05
March
2021
|
12:08
Europe/Amsterdam

North east fashion legend Bill Gibb to be celebrated in online event

The legacy of Aberdeenshire-born and internationally-acclaimed fashion designer Bill Gibb will be celebrated in an online event later this month, with a very special contribution by the designer’s sisters, Patsy Davidson, Janet Arnott and Marlyn Hope. 

Presented by Aberdeen Art Gallery and Gray’s School of Art, the symposium will be co-chaired by Josie Steed, Course Leader for BA (Hons) Fashion & Textile Design, and Hilary Nicoll, Lecturer in Creative Futures and Co-Director of Look Again, who commissioned the exhibition ‘The Bill Gibb Line’ by writer and performer Shane Strachan, which was presented at Aberdeen Art Gallery in 2019/20. 

The symposium had been due to take place during the exhibition but was postponed due to the Covid-19 pandemic.

The unmissable line up of curators, fashion writers, and academics includes a keynote address by Christine Rew, Art Gallery & Museums Manager, who has curated several contemporary craft, jewellery and fashion exhibitions at Aberdeen Art Gallery including ‘Bill Gibb’ in 1990 and ‘Bill Gibb – the Golden Boy of British Fashion’ in 2003, the year that would have marked the designer’s 60th birthday.

Aberdeen Art Gallery holds and unparalleled Bill Gibb archive of drawings, patterns and garments, thanks to the support of the Gibb family and the Friends of Aberdeen Art Gallery & Museums.  

A specially recorded conversation with Gibb’s sisters, Patsy, Janet and Marlyn, promises to be one of the many highlights of the event. During the conversation, the sisters share their memories of their designer brother, whose was talent spotted while he was a pupil at Fraserburgh Academy.

Encouraged by his art teacher, Bob Duthie, Gibb went on to study at St Martin’s School of Art, and at the Royal College of Art where fellow students included Ozzie Clark and Zandra Rhodes. The sisters reflect how they would send him care packages of butteries and oatmeal, to help manage his homesickness for the colours and textures of the north-east of Scotland.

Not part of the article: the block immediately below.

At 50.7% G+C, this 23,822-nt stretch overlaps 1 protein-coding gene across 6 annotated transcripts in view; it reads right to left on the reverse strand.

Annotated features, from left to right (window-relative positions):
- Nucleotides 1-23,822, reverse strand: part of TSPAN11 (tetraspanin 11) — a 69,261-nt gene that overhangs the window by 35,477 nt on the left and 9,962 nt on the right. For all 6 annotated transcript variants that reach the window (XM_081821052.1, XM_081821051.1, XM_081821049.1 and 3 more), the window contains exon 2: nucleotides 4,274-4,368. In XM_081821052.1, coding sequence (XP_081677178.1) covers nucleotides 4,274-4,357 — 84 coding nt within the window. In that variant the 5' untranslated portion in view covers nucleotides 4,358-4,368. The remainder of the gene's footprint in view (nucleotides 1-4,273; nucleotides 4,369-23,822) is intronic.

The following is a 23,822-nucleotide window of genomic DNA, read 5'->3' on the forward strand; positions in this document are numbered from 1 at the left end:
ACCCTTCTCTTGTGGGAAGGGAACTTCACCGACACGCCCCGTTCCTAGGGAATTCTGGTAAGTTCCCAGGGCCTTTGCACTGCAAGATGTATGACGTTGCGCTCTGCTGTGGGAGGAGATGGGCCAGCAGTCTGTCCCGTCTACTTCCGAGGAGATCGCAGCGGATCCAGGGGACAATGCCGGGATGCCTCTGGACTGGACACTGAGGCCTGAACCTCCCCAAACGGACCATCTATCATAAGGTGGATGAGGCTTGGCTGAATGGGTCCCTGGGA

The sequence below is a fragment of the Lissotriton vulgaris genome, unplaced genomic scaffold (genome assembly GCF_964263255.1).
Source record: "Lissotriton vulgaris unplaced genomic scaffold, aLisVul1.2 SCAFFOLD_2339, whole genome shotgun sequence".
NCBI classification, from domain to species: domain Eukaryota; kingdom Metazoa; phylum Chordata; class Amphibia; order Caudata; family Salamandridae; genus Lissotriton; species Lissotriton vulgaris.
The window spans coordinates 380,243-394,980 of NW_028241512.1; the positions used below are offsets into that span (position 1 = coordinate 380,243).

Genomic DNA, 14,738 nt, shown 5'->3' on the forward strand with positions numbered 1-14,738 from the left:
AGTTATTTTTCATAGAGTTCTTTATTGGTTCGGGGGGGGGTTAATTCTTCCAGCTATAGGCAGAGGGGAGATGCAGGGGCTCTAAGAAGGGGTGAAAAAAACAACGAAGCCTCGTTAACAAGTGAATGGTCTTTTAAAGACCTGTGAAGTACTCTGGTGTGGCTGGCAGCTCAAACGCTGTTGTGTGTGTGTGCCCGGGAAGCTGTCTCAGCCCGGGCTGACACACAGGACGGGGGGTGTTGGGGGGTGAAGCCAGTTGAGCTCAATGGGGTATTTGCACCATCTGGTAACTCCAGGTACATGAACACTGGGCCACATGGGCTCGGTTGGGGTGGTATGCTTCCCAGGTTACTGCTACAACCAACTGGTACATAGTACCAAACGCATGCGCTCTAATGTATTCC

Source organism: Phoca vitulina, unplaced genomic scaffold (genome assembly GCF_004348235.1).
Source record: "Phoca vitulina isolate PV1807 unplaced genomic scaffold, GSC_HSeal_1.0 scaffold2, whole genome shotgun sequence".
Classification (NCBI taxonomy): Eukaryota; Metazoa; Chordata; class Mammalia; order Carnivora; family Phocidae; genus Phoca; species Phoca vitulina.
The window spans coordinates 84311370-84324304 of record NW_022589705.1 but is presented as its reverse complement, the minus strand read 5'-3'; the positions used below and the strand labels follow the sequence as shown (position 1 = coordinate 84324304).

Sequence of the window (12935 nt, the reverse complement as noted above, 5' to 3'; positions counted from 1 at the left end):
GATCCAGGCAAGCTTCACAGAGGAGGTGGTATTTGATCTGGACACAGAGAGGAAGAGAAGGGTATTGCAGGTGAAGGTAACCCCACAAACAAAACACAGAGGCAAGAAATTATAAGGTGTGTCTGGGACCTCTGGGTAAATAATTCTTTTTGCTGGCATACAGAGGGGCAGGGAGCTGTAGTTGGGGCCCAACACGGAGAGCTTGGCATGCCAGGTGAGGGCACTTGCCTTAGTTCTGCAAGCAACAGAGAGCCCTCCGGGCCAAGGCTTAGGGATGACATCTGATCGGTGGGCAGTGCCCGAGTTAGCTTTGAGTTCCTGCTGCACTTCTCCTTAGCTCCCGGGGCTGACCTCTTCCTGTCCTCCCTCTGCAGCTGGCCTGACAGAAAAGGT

As Patsy reflects: “If you went out for a walk with Billy at Fraserburgh beach he’d see the colours and the patterns, we never noticed the things that Billy did. His designs were innovative and refreshingly different, with an exquisite attention to detail, which stunned the fashion world. Billy was always a romantic – every woman who ever worn a Bill Gibb outfit would feel a million bucks.” 

Gibb would use his sisters as models for his early designs, draping them in bedspreads and curtains to achieve what would become his signature flowing, feminine look. During the symposium the sisters will share their memories of having bespoke wedding gowns created for them by their brother, who was crowned Designer of the Year by Vogue in 1970. 

Councillor Marie Boulton, Aberdeen City Council’s culture spokesperson said: “Whilst it was disappointing that the symposium had to be cancelled last year, in many ways we should celebrate the fact that, now that it’s taking place online we have the opportunity to attract audiences from far and wide to share with them the incredible legacy of Bill Gibb, and his unique connection to the north-east of Scotland.

“We are incredibly grateful to Bill Gibb’s sisters for participating in the symposium, and for their support in acquiring the superb Bill Gibb archive for Aberdeen Archives, Gallery & Museums.” 

Fashion, Fantasy, Collaboration: The Legacy of Bill Gibb Online symposium Saturday 20 March 2021 10.30am-2.30pm £10 For full programme details and to book tickets go to: https://www.aberdeencity.gov.uk/AAGM/whats-aberdeen-art-galleries-and-museums/fashion-fantasy-and-collaboration-legacy-bill-gibb

Photograph shows: Patricia Davidson’s wedding (1969) with Marlyn Hope on the left, Janet Arnott on the right and two flower girls in Bill Gibb designed wedding dresses.